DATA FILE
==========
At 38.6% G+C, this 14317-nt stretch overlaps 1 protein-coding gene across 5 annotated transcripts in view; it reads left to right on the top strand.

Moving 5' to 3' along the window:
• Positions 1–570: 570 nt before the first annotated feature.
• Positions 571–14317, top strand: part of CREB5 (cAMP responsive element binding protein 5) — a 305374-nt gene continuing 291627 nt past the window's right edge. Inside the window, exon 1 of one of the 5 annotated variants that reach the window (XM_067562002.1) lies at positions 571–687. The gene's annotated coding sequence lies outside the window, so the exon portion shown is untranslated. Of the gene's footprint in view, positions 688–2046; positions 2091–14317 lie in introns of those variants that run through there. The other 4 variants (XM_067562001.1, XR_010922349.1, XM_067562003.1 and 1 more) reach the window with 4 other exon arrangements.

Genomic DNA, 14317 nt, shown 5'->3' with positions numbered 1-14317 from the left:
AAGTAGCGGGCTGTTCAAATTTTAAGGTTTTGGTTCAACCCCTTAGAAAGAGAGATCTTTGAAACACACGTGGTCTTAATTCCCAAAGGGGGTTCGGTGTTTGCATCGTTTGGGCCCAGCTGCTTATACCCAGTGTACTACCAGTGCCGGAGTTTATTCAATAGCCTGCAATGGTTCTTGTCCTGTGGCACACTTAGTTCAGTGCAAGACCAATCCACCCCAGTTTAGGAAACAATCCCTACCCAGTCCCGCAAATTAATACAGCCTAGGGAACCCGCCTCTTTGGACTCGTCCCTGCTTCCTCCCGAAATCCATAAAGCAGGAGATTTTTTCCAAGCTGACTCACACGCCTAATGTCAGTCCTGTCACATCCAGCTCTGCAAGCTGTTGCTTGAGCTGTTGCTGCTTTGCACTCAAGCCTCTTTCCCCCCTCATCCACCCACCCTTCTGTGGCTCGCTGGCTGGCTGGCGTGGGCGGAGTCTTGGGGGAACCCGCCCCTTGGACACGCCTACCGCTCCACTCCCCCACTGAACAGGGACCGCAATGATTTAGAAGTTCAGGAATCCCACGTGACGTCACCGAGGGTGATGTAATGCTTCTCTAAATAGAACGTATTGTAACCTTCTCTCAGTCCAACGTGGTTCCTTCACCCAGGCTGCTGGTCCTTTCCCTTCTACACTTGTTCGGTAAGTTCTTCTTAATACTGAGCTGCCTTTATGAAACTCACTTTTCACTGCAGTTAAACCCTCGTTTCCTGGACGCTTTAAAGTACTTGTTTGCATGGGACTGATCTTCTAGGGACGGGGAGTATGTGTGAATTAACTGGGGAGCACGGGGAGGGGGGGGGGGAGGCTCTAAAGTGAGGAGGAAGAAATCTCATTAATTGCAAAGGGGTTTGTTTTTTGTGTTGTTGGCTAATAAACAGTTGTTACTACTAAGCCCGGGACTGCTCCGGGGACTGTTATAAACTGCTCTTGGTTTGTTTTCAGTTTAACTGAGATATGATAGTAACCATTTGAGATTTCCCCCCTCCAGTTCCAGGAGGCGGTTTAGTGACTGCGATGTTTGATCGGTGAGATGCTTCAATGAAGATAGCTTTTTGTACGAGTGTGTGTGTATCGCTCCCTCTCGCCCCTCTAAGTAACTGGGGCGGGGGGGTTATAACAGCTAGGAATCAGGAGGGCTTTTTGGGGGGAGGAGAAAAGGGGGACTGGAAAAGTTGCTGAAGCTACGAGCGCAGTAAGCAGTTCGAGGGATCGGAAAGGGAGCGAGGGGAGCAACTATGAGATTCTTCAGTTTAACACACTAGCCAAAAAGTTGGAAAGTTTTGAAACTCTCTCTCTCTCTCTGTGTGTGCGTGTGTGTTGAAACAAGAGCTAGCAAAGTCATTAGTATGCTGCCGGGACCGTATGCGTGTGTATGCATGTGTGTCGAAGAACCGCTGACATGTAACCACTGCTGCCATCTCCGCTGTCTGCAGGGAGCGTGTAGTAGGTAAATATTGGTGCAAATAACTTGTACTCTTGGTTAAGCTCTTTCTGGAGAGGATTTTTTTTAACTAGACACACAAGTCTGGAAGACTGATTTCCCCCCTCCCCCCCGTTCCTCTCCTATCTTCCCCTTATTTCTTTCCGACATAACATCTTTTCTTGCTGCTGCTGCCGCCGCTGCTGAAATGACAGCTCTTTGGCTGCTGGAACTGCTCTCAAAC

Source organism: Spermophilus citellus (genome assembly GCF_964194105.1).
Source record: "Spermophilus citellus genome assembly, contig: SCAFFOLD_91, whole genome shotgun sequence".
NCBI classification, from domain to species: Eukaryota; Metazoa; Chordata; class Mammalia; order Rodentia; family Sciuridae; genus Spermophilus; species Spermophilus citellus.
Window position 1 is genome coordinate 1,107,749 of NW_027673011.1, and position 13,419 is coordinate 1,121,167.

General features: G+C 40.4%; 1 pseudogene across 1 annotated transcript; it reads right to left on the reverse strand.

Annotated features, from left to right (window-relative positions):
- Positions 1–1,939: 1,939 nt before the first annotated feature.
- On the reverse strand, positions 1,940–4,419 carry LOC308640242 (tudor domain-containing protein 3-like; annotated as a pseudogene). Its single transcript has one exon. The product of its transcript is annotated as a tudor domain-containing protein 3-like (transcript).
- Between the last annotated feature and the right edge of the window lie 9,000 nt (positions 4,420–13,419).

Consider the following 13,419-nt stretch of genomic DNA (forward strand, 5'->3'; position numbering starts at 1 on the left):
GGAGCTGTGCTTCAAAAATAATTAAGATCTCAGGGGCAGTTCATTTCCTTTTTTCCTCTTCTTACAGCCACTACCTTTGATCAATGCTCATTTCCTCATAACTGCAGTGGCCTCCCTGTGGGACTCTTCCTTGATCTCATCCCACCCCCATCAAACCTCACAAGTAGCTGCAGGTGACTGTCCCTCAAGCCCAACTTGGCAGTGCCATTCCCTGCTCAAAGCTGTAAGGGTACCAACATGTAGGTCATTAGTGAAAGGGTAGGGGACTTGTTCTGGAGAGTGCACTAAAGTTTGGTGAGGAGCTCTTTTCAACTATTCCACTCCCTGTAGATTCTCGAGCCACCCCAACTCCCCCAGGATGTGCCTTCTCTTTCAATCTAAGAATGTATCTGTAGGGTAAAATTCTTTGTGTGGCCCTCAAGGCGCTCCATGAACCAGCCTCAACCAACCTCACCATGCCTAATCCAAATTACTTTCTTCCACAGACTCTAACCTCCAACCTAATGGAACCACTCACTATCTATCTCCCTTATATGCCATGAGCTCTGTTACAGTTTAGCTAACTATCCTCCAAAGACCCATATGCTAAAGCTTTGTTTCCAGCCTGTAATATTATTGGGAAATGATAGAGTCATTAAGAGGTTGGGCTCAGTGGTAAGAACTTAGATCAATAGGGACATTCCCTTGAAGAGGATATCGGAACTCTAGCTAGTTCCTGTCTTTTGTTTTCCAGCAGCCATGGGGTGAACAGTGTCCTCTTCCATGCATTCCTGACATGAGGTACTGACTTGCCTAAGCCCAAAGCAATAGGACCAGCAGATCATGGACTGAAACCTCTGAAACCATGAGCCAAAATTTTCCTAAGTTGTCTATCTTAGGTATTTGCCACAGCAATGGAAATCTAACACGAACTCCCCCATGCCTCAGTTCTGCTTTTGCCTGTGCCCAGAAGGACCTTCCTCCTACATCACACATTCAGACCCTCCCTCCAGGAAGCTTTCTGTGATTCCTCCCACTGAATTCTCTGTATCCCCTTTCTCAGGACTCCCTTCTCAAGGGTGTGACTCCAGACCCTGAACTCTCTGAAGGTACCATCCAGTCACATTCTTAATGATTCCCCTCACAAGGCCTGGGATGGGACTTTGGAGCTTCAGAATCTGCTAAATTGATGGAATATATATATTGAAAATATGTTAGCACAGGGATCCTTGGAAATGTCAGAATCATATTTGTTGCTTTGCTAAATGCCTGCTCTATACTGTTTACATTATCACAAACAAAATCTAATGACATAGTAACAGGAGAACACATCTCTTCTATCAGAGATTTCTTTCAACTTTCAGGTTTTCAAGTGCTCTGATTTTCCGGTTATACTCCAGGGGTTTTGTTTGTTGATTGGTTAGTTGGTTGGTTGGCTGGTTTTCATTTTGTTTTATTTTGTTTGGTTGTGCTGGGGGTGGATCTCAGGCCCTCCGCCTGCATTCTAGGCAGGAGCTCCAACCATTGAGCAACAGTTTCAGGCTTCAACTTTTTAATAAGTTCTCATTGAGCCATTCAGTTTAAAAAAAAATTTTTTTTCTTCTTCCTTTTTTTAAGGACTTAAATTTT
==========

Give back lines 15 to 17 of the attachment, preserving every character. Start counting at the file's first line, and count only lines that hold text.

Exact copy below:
- Between the last annotated feature and the right edge of the window lie 9,000 nt (positions 4,420–13,419).

Consider the following 13,419-nt stretch of genomic DNA (forward strand, 5'->3'; position numbering starts at 1 on the left):
GGAGCTGTGCTTCAAAAATAATTAAGATCTCAGGGGCAGTTCATTTCCTTTTTTCCTCTTCTTACAGCCACTACCTTTGATCAATGCTCATTTCCTCATAACTGCAGTGGCCTCCCTGTGGGACTCTTCCTTGATCTCATCCCACCCCCATCAAACCTCACAAGTAGCTGCAGGTGACTGTCCCTCAAGCCCAACTTGGCAGTGCCATTCCCTGCTCAAAGCTGTAAGGGTACCAACATGTAGGTCATTAGTGAAAGGGTAGGGGACTTGTTCTGGAGAGTGCACTAAAGTTTGGTGAGGAGCTCTTTTCAACTATTCCACTCCCTGTAGATTCTCGAGCCACCCCAACTCCCCCAGGATGTGCCTTCTCTTTCAATCTAAGAATGTATCTGTAGGGTAAAATTCTTTGTGTGGCCCTCAAGGCGCTCCATGAACCAGCCTCAACCAACCTCACCATGCCTAATCCAAATTACTTTCTTCCACAGACTCTAACCTCCAACCTAATGGAACCACTCACTATCTATCTCCCTTATATGCCATGAGCTCTGTTACAGTTTAGCTAACTATCCTCCAAAGACCCATATGCTAAAGCTTTGTTTCCAGCCTGTAATATTATTGGGAAATGATAGAGTCATTAAGAGGTTGGGCTCAGTGGTAAGAACTTAGATCAATAGGGACATTCCCTTGAAGAGGATATCGGAACTCTAGCTAGTTCCTGTCTTTTGTTTTCCAGCAGCCATGGGGTGAACAGTGTCCTCTTCCATGCATTCCTGACATGAGGTACTGACTTGCCTAAGCCCAAAGCAATAGGACCAGCAGATCATGGACTGAAACCTCTGAAACCATGAGCCAAAATTTTCCTAAGTTGTCTATCTTAGGTATTTGCCACAGCAATGGAAATCTAACACGAACTCCCCCATGCCTCAGTTCTGCTTTTGCCTGTGCCCAGAAGGACCTTCCTCCTACATCACACATTCAGACCCTCCCTCCAGGAAGCTTTCTGTGATTCCTCCCACTGAATTCTCTGTATCCCCTTTCTCAGGACTCCCTTCTCAAGGGTGTGACTCCAGACCCTGAACTCTCTGAAGGTACCATCCAGTCACATTCTTAATGATTCCCCTCACAAGGCCTGGGATGGGACTTTGGAGCTTCAGAATCTGCTAAATTGATGGAATATATATATTGAAAATATGTTAGCACAGGGATCCTTGGAAATGTCAGAATCATATTTGTTGCTTTGCTAAATGCCTGCTCTATACTGTTTACATTATCACAAACAAAATCTAATGACATAGTAACAGGAGAACACATCTCTTCTATCAGAGATTTCTTTCAACTTTCAGGTTTTCAAGTGCTCTGATTTTCCGGTTATACTCCAGGGGTTTTGTTTGTTGATTGGTTAGTTGGTTGGTTGGCTGGTTTTCATTTTGTTTTATTTTGTTTGGTTGTGCTGGGGGTGGATCTCAGGCCCTCCGCCTGCATTCTAGGCAGGAGCTCCAACCATTGAGCAACAGTTTCAGGCTTCAACTTTTTAATAAGTTCTCATTGAGCCATTCAGTTTAAAAAAAAATTTTTTTTCTTCTTCCTTTTTTTAAGGACTTAAATTTT